Meet Moni Bhatt, Karachi’s Transgender Barista at ‘Coffee Wagera’

Meet Moni Bhatt, Karachi’s Transgender Barista at ‘Coffee Wagera’

Gender

Producer: Garvita Khybri
Camerapeople: Umer Bin Ajmal and Syed Hasan Haider
Editor: Rahul Sanpui

A group of university students in Karachi are helping the city’s transgenders get jobs.

These student activists from the Institute of Business Management (IoBM), Karachi, have formed a group called ‘Actcept’ that believes in “being supportive rather than being sorry towards the transgender community of Pakistan.”

Our society’s treatment of trans people is shameful. They are denied basic human rights. Many parents even abandon their kids if they don’t subscribe to the traditional “male-female” binaries. 
Samee’a Jamal, student and member of Actcept

The idea behind ‘Actcept’ was to counter hate by creating an environment of acceptability for the transgender community.

The biggest challenge for Actcept, however, was that the trans people lacked any kind of skill or formal training. The group, then, began working towards training a few individuals from the community with the help of National Institute of Skilled Training, Pakistan, to prepare them for jobs.

Coffee Wagera and a Breakthrough for Moni Bhatt

Actcept has celebrated its first success when a local coffee shop, ‘Coffee Wagera’ in Karachi showed interest in hiring a 23-year-old transwoman, Moni Bhatt.

Mush Panjwani, owner and ‘Chief Happiness Officer’ at Coffee Wagera – a coffee outlet located in one of Karachi’s busiest commercial areas – says he was clear about his coffee shop being an equal-opportunity employer.

I was sure that there will be no bias for race, religion, age or gender.
Mush Panjwani

Panjwani was born in Mumbai, India, grew up in Karachi, Pakistan and spent over 20 years of his life in Hong Kong. He moved back to Karachi six months ago to start his own business. He admits that when he first thought about his business offering equal opportunities, he hadn’t thought about trans persons.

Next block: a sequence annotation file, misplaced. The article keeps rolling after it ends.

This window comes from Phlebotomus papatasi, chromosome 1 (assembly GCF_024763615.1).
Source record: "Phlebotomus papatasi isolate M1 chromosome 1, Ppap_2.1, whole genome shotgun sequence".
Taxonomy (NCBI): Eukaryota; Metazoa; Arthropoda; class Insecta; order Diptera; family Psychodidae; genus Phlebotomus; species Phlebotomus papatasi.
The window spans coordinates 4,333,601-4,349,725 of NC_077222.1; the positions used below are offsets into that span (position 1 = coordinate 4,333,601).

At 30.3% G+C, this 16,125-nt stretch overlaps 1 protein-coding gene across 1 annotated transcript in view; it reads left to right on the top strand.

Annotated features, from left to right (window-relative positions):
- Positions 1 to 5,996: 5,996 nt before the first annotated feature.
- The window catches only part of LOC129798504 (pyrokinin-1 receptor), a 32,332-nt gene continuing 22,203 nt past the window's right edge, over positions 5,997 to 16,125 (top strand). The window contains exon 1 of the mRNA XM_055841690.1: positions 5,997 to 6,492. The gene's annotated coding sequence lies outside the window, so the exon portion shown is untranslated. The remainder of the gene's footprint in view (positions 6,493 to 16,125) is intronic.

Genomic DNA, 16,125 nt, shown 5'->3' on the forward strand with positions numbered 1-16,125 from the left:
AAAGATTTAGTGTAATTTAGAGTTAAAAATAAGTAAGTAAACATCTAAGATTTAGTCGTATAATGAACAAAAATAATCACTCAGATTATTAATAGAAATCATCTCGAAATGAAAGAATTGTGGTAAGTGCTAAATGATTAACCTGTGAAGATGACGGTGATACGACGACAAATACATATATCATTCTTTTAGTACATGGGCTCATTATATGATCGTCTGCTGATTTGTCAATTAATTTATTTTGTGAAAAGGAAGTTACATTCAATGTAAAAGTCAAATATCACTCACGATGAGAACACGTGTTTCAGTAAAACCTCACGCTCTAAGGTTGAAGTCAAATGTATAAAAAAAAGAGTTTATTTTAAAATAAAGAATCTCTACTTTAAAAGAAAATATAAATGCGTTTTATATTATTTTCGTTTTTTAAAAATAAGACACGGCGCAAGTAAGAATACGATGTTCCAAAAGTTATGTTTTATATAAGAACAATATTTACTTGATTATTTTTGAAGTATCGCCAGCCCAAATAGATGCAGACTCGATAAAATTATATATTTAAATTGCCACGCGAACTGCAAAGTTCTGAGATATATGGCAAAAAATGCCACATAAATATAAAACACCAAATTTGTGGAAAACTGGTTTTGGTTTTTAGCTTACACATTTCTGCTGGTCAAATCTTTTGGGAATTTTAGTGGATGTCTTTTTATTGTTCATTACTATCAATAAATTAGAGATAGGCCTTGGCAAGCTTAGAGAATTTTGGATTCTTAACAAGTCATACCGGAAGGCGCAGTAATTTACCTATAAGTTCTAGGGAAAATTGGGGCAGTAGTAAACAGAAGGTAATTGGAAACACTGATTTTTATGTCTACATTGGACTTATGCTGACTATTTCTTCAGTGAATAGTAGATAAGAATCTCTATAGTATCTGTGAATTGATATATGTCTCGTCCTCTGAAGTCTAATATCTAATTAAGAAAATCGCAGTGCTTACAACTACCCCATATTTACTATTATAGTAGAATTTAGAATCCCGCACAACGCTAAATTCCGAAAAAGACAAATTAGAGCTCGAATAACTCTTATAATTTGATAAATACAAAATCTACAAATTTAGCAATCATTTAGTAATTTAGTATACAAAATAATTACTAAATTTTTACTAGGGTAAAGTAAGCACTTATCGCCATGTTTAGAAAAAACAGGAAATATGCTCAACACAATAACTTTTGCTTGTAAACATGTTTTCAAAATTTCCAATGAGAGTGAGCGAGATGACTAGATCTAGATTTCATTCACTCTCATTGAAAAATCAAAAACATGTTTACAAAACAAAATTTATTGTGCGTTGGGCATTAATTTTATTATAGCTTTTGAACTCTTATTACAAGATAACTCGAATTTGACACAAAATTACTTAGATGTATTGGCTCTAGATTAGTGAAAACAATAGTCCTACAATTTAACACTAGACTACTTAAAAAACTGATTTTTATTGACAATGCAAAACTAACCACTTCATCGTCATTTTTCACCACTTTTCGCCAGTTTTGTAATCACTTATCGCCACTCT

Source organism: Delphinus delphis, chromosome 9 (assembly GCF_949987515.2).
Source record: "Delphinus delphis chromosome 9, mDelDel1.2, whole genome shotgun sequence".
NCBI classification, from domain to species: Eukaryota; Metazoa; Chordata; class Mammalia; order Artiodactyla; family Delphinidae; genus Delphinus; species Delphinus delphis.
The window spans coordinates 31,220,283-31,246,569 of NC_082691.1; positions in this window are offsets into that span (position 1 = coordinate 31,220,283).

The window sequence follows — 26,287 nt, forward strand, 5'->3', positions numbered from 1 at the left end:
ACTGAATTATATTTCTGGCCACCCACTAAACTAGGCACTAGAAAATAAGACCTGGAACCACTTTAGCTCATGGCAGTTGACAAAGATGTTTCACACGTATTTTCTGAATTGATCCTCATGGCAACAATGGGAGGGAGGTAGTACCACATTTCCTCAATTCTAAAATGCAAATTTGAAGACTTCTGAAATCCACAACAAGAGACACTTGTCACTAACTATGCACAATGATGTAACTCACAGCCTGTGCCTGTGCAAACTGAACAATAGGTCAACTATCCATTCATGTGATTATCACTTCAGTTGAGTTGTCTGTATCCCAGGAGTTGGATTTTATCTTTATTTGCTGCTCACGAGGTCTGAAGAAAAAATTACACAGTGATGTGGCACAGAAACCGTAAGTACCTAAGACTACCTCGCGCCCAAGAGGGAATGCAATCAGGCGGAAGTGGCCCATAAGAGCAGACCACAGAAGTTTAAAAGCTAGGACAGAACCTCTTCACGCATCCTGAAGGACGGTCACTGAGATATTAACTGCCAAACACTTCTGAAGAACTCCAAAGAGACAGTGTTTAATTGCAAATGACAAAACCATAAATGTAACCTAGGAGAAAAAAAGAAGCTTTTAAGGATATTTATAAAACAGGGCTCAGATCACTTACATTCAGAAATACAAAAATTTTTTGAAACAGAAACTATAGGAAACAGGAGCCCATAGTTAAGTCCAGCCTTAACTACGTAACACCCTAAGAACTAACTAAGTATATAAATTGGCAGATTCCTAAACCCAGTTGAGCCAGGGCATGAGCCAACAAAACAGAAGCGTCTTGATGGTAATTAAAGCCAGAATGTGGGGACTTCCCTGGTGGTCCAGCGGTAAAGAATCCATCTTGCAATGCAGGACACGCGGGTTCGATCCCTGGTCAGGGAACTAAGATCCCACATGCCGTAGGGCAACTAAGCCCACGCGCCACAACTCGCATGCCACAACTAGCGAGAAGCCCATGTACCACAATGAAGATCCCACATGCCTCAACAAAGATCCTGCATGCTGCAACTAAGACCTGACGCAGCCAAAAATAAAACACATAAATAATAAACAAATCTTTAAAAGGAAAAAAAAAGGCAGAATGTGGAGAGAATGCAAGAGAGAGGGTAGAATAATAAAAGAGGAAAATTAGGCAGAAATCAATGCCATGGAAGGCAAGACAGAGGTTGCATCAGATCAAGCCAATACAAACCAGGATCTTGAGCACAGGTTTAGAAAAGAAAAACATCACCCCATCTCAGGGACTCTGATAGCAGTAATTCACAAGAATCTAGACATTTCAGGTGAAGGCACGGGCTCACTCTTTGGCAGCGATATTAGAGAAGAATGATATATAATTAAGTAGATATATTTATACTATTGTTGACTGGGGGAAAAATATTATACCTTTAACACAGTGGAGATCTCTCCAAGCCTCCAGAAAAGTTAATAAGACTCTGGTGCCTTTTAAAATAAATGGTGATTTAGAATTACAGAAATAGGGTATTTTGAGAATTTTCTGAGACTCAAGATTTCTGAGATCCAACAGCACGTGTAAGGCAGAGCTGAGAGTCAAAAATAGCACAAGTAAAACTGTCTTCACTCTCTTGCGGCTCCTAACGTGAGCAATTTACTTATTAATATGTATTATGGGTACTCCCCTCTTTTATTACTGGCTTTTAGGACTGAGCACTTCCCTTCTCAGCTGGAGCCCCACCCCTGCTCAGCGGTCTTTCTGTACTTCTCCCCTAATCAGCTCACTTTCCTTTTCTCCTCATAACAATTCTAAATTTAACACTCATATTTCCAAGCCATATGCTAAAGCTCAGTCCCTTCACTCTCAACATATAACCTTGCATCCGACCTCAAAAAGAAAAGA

I was surprised when I saw the news of Marvia Malik becoming the first transgender newscaster in the country. There I realised there are trans people in Pakistan who must be looking for employment opportunities. I wasn’t aware of the issues faced by the transgender community here as I lived for about 20 years in Hong Kong. But from there on, we made a commitment that if there are trans people looking for jobs, we will hire them.
Adds Panjwani

Thus, he found out about Bhatt through Actcept. Many people asked Panjwani as to what happened after Bhatt was hired, he says,

Nothing. They just work, like everybody else.

Bhatt, too, likes to work and is happy that now she has the opportunity to fulfill her dreams.

Initially, I was reluctant to take up this job. But with the support of my family and those around me, I was able to overcome my fears. I want to make a name for myself and I can’t do that while sitting at home. So, I had to be brave and take this step.
Moni Bhatt

Bhatt’s hiring and the Actcept campaign has come at a time when there has been a trend of unprecedented acceptability for trans people in Pakistan.

A 16 June, 2018 editorial published in Pakistan’s premier English daily, Dawn, called for recognising trans rights in the wake of the country’s general elections.

On 19 June, 2018, the Chief Justice of Pakistan, Mian Saqib Nisar ordered the formation of a committee, to provide free computerised national identity cards (CNICs) for people of the transgender community.

Whether or not the government takes the necessary measures to provide them with the rights owed to every citizen, the courts will do whatever is in their capacity to ensure they are provided justice. 
Mian Saqib Nisar

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